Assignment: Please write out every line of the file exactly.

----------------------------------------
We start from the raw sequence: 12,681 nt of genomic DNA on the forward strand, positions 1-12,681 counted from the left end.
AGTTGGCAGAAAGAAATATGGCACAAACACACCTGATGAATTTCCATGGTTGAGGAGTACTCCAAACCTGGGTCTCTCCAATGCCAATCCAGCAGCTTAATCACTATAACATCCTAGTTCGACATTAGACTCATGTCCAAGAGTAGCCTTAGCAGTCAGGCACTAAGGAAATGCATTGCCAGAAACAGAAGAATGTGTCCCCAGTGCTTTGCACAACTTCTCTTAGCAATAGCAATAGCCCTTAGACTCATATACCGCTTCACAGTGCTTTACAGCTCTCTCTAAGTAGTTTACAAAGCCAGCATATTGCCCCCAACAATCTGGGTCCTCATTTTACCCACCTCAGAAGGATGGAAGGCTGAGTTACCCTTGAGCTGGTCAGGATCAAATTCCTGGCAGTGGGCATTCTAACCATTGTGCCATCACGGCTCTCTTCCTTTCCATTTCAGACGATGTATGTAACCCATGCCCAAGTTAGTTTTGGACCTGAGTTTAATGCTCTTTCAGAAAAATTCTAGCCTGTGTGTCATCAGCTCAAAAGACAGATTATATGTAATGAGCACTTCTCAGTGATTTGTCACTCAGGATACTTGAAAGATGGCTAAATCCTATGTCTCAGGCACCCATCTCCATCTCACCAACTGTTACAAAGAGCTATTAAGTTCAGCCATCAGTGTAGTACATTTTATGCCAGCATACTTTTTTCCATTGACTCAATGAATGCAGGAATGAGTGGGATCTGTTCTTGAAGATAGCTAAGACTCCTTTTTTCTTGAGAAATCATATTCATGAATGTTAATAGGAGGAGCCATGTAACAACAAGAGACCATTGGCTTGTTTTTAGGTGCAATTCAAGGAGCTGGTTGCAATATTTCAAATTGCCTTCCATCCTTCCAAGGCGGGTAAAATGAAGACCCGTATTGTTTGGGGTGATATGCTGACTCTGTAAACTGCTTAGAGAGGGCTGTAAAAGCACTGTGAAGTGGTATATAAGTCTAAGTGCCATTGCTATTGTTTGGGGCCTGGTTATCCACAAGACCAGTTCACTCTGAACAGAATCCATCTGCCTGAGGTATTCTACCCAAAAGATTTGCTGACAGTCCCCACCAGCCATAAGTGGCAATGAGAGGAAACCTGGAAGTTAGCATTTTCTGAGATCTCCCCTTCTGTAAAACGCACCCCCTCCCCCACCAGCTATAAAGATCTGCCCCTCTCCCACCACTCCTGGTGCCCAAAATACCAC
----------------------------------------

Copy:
We start from the raw sequence: 12,681 nt of genomic DNA on the forward strand, positions 1-12,681 counted from the left end.
AGTTGGCAGAAAGAAATATGGCACAAACACACCTGATGAATTTCCATGGTTGAGGAGTACTCCAAACCTGGGTCTCTCCAATGCCAATCCAGCAGCTTAATCACTATAACATCCTAGTTCGACATTAGACTCATGTCCAAGAGTAGCCTTAGCAGTCAGGCACTAAGGAAATGCATTGCCAGAAACAGAAGAATGTGTCCCCAGTGCTTTGCACAACTTCTCTTAGCAATAGCAATAGCCCTTAGACTCATATACCGCTTCACAGTGCTTTACAGCTCTCTCTAAGTAGTTTACAAAGCCAGCATATTGCCCCCAACAATCTGGGTCCTCATTTTACCCACCTCAGAAGGATGGAAGGCTGAGTTACCCTTGAGCTGGTCAGGATCAAATTCCTGGCAGTGGGCATTCTAACCATTGTGCCATCACGGCTCTCTTCCTTTCCATTTCAGACGATGTATGTAACCCATGCCCAAGTTAGTTTTGGACCTGAGTTTAATGCTCTTTCAGAAAAATTCTAGCCTGTGTGTCATCAGCTCAAAAGACAGATTATATGTAATGAGCACTTCTCAGTGATTTGTCACTCAGGATACTTGAAAGATGGCTAAATCCTATGTCTCAGGCACCCATCTCCATCTCACCAACTGTTACAAAGAGCTATTAAGTTCAGCCATCAGTGTAGTACATTTTATGCCAGCATACTTTTTTCCATTGACTCAATGAATGCAGGAATGAGTGGGATCTGTTCTTGAAGATAGCTAAGACTCCTTTTTTCTTGAGAAATCATATTCATGAATGTTAATAGGAGGAGCCATGTAACAACAAGAGACCATTGGCTTGTTTTTAGGTGCAATTCAAGGAGCTGGTTGCAATATTTCAAATTGCCTTCCATCCTTCCAAGGCGGGTAAAATGAAGACCCGTATTGTTTGGGGTGATATGCTGACTCTGTAAACTGCTTAGAGAGGGCTGTAAAAGCACTGTGAAGTGGTATATAAGTCTAAGTGCCATTGCTATTGTTTGGGGCCTGGTTATCCACAAGACCAGTTCACTCTGAACAGAATCCATCTGCCTGAGGTATTCTACCCAAAAGATTTGCTGACAGTCCCCACCAGCCATAAGTGGCAATGAGAGGAAACCTGGAAGTTAGCATTTTCTGAGATCTCCCCTTCTGTAAAACGCACCCCCTCCCCCACCAGCTATAAAGATCTGCCCCTCTCCCACCACTCCTGGTGCCCAAAATACCAC